Sixth-grader Makhi Miller showed his classmates his famous pancake recipe, and Bergum followed along. Other students ate cereal or eggs as they talked about their week.
At one point, Miller jumped in to remind Bergum to flip his pancake when he started seeing bubbles.
Student Austin Bier said he enjoys the Google Meets because he gets the chance to talk with his friends about something that doesn’t involve mathematical equations or sentence structure.
For Lucy Andersen, the calls provide something she misses about learning in person.
“I really like ‘Breakfast with Bergum’ because I really get to connect with the kids and Mr. Bergum on these calls,” she said. “I feel like it’s really important when we’re not in school talking to each other that we get to do it online.”
As Halloween approached last month, the kids talked about how much they would miss ordinary trick-or-treating and celebrations. Bergum decided to organize a virtual spooky movie night for the kids over Google Meet, where the kids discussed what was happening in the chat.
They plan to keep that going with a movie night each month.
One student took the class on a virtual tour of her farm, and another introduced her peers to her pet rabbits and dog.
Since the weekly get-togethers started, Bergum has noticed growth in the students’ self-confidence and their willingness to help each other when they are stuck during homework or lectures.
He admitted that it’s hard not to get emotional watching the kids delve into online learning and a new classroom environment together.
“The relational portion of working on school virtually is incredibly important,” Bergum said.
“The kids are more isolated than before, so it’s important that they get to know other kids in the class, and so it brings them together. They get to talk about something other than school, and then it’s about building a relationship as a teacher, as well.”
He said virtual school required adjustments from both himself and his students, but he is glad he came out of retirement to join ARISE this year.
Bergum’s students said they look forward to Wednesdays. Joshua Delao-Cardoza said it is all thanks to eating breakfast with their favorite teacher.
“He’s the best teacher I’ve had in my whole life.”
Thomas E. Collentine
Wayne D. Dronso Sr.
Richard Leonard Johnson
Larry Robert Lundgren
Kenneth Charles Scholl
Doris A. Schumacher
Oscar T. Wendtland
Downtown boosters are working on strategies to support businesses along a stretch of West Milwaukee Street that will be under construction for much of 2021.
One strategy will launch in coming weeks, months before construction will begin, Emily Arthur, executive director of the downtown business improvement district, said Wednesday.Milwaukee Street will be reconstructed from River Street to the Five Points intersection to become more pedestrian friendly, improve traffic flow and provide a more cohesive aesthetic with the rest of downtown, parts of which have received major face-lifts in recent years.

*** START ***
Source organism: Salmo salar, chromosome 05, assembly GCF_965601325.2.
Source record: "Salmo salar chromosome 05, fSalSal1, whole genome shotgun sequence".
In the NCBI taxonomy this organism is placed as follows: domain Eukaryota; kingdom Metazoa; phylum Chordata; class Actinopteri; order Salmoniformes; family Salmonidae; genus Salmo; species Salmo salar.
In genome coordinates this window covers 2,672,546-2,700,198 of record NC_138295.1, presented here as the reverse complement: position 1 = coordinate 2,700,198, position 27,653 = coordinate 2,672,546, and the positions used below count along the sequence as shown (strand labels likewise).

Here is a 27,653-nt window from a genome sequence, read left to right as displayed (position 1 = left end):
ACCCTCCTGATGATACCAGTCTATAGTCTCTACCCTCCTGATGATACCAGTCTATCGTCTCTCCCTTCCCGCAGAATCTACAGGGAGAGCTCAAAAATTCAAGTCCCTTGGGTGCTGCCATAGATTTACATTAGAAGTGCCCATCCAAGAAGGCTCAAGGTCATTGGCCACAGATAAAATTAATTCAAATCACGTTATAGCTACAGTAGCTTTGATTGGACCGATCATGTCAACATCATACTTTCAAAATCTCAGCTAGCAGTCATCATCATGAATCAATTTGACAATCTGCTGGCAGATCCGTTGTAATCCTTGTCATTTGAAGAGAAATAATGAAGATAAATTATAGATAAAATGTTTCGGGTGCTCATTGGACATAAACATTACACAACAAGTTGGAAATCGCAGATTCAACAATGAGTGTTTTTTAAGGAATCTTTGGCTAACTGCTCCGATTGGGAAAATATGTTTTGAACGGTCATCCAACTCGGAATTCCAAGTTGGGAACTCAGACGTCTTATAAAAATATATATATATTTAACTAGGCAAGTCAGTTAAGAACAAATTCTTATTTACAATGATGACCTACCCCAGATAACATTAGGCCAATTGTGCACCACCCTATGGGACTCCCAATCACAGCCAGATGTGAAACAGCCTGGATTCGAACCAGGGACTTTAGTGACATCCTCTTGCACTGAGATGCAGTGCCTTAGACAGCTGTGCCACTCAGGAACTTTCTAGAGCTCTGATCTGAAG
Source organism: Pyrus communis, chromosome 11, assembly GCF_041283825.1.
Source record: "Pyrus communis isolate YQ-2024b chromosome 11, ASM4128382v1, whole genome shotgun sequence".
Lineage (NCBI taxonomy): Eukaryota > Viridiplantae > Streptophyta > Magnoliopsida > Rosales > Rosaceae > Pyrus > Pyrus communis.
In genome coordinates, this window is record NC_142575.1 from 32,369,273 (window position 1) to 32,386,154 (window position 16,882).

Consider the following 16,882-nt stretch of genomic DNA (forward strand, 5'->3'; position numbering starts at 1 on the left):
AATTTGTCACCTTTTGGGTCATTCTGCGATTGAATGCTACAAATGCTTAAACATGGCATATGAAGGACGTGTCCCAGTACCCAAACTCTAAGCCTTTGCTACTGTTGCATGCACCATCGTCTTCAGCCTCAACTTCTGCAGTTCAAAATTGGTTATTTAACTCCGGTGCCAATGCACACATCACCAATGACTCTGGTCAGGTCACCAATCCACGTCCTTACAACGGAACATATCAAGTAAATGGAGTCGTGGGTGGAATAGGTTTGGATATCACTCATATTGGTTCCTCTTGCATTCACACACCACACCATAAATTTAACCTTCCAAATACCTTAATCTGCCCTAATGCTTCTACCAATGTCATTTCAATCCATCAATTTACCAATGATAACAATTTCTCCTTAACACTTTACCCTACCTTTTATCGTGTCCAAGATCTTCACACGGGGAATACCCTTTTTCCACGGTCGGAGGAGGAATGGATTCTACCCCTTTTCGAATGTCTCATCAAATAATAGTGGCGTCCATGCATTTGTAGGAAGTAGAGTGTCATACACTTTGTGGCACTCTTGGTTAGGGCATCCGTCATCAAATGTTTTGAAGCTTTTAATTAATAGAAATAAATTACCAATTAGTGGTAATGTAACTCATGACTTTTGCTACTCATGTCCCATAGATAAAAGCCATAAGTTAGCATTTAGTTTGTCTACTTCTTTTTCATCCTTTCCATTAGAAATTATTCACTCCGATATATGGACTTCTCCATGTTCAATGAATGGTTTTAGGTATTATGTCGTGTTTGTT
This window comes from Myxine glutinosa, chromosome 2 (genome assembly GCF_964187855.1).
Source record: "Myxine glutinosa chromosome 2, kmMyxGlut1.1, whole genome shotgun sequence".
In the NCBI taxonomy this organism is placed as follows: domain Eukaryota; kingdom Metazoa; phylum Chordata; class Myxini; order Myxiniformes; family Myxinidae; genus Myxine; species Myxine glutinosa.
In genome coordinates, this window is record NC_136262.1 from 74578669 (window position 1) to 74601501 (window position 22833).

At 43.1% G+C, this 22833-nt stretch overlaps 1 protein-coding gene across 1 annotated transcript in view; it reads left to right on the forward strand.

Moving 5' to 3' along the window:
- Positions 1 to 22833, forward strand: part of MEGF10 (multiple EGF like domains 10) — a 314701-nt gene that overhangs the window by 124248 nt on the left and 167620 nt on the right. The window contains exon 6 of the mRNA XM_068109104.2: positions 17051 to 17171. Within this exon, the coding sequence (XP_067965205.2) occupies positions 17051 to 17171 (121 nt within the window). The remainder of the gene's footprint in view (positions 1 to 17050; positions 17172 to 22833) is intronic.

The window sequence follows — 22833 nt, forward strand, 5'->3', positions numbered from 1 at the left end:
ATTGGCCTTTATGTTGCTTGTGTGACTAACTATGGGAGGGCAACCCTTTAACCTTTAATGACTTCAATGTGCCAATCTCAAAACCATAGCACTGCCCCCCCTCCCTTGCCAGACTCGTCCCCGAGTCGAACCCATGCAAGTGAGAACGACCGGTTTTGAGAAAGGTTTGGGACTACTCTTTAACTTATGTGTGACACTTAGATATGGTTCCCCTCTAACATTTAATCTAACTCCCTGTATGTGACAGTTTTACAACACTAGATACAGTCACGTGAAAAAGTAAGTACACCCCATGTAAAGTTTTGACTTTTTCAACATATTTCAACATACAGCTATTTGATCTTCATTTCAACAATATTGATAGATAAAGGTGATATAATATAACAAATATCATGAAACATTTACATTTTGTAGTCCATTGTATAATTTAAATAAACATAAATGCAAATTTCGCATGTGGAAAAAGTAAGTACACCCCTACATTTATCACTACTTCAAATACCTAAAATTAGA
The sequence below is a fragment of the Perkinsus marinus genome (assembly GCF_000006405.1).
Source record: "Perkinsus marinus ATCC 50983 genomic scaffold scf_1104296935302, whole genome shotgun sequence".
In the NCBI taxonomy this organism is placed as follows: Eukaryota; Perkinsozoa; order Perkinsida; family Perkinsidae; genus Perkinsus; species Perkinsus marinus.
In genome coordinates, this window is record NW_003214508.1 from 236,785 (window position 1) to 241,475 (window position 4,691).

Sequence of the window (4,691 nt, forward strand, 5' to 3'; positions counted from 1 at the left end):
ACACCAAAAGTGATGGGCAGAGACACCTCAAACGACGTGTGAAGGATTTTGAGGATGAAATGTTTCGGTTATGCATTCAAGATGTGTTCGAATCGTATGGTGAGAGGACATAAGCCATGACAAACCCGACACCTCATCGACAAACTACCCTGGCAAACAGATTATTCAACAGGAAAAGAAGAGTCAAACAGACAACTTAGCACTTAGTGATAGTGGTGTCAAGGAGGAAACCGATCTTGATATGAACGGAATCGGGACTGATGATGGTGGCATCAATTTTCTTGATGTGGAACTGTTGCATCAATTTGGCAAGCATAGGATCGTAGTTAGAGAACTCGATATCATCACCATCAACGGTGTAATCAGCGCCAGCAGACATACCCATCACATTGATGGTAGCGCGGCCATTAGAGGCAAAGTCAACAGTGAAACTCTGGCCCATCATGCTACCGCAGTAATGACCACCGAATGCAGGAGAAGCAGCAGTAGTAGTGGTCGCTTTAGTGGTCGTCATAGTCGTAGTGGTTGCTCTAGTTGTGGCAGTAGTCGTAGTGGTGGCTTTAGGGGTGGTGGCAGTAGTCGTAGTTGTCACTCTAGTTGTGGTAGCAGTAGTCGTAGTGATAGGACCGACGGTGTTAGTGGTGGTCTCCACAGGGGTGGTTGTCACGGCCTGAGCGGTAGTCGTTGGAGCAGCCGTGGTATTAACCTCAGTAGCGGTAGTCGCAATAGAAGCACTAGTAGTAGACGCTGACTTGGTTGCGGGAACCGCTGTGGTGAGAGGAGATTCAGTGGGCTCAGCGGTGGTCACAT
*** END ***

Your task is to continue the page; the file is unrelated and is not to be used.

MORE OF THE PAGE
Business owners and residents were invited to an online forum Wednesday to ask questions and voice concerns about the $5.9 million project.
Construction, including sidewalk replacement, will begin in spring and is expected to wrap up in late fall 2021.
Shoppers will begin seeing fliers and handouts during the holiday shopping season, advising them how to patronize businesses during construction, Arthur said.
The business improvement district and Downtown Janesville Inc. plan to launch a campaign to remind people that downtown remains open for business during the project.
Signs, fliers and social media already have been identified as avenues for getting the message out, but Arthur said she is open to more ideas about how to attract people downtown in spite of construction obstacles.
Arthur said she wishes construction could have been done this year as businesses face lighter foot traffic anyway because of the pandemic.
Some people have suggested pushing the project back so businesses would not have to endure a second consecutive year of challenges, Arthur said.
The project will be overseen by the state Department of Transportation and will receive about $1.3 million in federal funding. It will have to stay on schedule to get that funding, Arthur said.
The remaining $4.6 million of the cost will be funded locally through a tax-increment finance district, utility funds and other revenues, said Paul Woodard, city public works director.
The reconstruction will be completed in two phases going from east to west, he said.
Sidewalk replacements will be completed one business at a time, and property owners will be billed, Woodard said. The project will generate an estimated $80,000 total in special assessments for sidewalks.
Property owners will be billed an estimated $35 to $45 per lineal foot of 5-foot-wide sidewalk. The special assessments can be paid over five years, city officials said.
Questions during the forum focused mostly on special assessments for sidewalks. A couple of them concerned landscaping plans.
Traffic patterns and parking will be mostly unchanged by the project. However, raised intersections will promote slower traffic movement, Woodard said.
Traffic signals at three intersections will be removed and replaced with stop signs. Woodard said the city hopes to eliminate some of the weaving of traffic caused by left-turn lanes.
The street will become slightly narrower to allow for more terrace space for pedestrians, landscaping and public furniture such a benches and tables, Woodard said.
The project was sent out for bids this week. A general contractor likely will be chosen in coming days, he said.